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Dark web ‘money mule’ accounts for “crypto-to-fiat” for Russian speakers.


Research by Transparency International Russia in Exile (TI-R) exposes how intermediaries on the dark web are selling ‘money mule’ accounts at crypto-to-fiat payment providers to Russian speakers.

In TI-Rs report Anonymity for Sale: The Thriving Black Market of Crypto-to-Fiat Mules, investigators found several intermediaries were offering the use of mules - providing opportunities for criminals and kleptocrats the ability to move money from anonymous crypto wallets into fiat currency, in the name of a nominee from another country.

Read the report =

The report highlights.

  • The ability for those seeking to move funds through the financial system anonymously poses a significant security and money laundering risk.
  • The scale of known activity suggests hundreds, and perhaps even thousands, of these anonymous accounts are being sold every month.
  • TI-R researchers contacted eight intermediaries offering accounts at a UK-registered company Wirex, which would be held in the name of a nominee.
  • Prices ranged from $30 to $220 depending on the location of the nominee account holder, which included Bulgaria, Latvia, Estonia, Poland, Czech Republic and Spain. Some of the nominees offered were Ukrainian refugees living in Western Europe.
  • Those buying these accounts would receive proof of the nominee’s identity, alongside their contact details in case Wirex blocked the account.

The report recommends Wirex and other crypto-to-fiat service providers include the following signs as red flags in their financial monitoring processes, which should help identify and report potential money mules accounts:

  • A long absence of any operations after account registration by an individual, and then a sudden change of password and contact phone number right before the account starts to perform transactions.
  • A change of password and contact phone number right after account registration.
  • Accounts registered to refugees or individuals of one country with transactions taking place in a completely different jurisdiction.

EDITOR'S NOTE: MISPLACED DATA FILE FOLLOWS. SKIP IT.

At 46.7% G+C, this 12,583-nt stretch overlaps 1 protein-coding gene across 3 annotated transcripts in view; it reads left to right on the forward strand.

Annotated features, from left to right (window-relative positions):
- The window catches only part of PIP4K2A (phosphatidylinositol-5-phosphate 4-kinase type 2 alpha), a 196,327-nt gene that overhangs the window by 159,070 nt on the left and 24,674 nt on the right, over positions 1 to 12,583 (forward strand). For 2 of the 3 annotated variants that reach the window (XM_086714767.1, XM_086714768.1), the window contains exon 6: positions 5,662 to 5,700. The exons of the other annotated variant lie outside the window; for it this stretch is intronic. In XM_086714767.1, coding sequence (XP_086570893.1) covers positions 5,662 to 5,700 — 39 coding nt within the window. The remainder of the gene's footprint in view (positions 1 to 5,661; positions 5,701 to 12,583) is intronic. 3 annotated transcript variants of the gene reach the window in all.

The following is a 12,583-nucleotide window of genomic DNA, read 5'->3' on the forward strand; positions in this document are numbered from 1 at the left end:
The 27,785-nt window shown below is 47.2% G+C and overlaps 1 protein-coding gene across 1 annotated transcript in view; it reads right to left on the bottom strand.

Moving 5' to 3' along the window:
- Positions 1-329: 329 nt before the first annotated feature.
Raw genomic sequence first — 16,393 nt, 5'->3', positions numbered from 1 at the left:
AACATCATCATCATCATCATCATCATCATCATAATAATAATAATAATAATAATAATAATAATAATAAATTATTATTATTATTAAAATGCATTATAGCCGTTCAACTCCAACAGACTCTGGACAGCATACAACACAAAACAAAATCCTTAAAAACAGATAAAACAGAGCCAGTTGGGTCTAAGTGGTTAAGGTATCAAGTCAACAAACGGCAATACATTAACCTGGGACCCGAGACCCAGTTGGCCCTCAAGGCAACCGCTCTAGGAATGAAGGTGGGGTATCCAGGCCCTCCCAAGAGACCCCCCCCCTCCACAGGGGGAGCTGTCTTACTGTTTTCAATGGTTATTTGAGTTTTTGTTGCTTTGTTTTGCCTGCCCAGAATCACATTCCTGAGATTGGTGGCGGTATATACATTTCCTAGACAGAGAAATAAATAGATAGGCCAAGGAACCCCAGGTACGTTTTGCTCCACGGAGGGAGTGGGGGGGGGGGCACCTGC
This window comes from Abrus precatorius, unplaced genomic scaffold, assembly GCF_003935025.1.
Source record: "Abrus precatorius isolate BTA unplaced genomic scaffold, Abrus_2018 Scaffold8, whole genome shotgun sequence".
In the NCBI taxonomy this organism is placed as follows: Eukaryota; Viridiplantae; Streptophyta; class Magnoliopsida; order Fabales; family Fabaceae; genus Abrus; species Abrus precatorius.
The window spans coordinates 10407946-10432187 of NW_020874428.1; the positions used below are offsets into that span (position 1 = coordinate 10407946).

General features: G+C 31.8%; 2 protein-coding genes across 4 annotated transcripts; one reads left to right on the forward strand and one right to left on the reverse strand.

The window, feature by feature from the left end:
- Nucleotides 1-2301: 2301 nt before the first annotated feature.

• Any clients with an identifiable connection to those selling money mule accounts on the dark web.

Ilia Shumanov, ED at Transparency International Russia in Exile said:

  • "Solving the problem of disclosing anonymous owners of commercial companies has led to the fact that anonymity has spread over electronic payments and crypto operations. We see that there is a whole industry of nominee account sellers of UK/EU electronic payment systems that have been beyond the supervision of regulators for years.
  • This leads to uncontrolled access to the UK/EU financial system, which carries significant risks of money laundering and terrorist financing. Monitoring the implementation of FATF recommendation 16, which defines the obligation of a financial institution to obtain information not only about the originator of the payment, but also about its beneficiary, should become a priority for UK/EU regulators."

Rachel Davies, Advocacy Director at Transparency International UK said:

  • "The anonymity of cryptocurrencies combined with money mule accounts makes an ideal method for money laundering. Now that Russia’s isolated from the conventional banking system, we should expect a wide variety of innovation in skirting sanctions.
  • The finance industry and its UK regulators should be alert to signs of alternative payment systems here providing a backdoor to criminals and kleptocrats."


Also, to note

  • In March 2023, the Russian Prosecutor-General's office designated Transparency International an ‘undesirable organisation’. As a consequence TI Russia (TI-R), who had operated in the country since 1999, was forced to dissolve. Anyone who cooperates with TI in Russia faces the risk of criminal charges.
  • In October 2023, TI-R in Exile relaunched outside of the Russian Federation to continue its fight against corruption in Russia.
  • From 8 October 2023, cryptocurrency firms are banned from advertising to UK customers without registering with the Financial Conduct Authority (FCA) for supervision under anti-money laundering rules, or having their marketing authorised by an approved firm.


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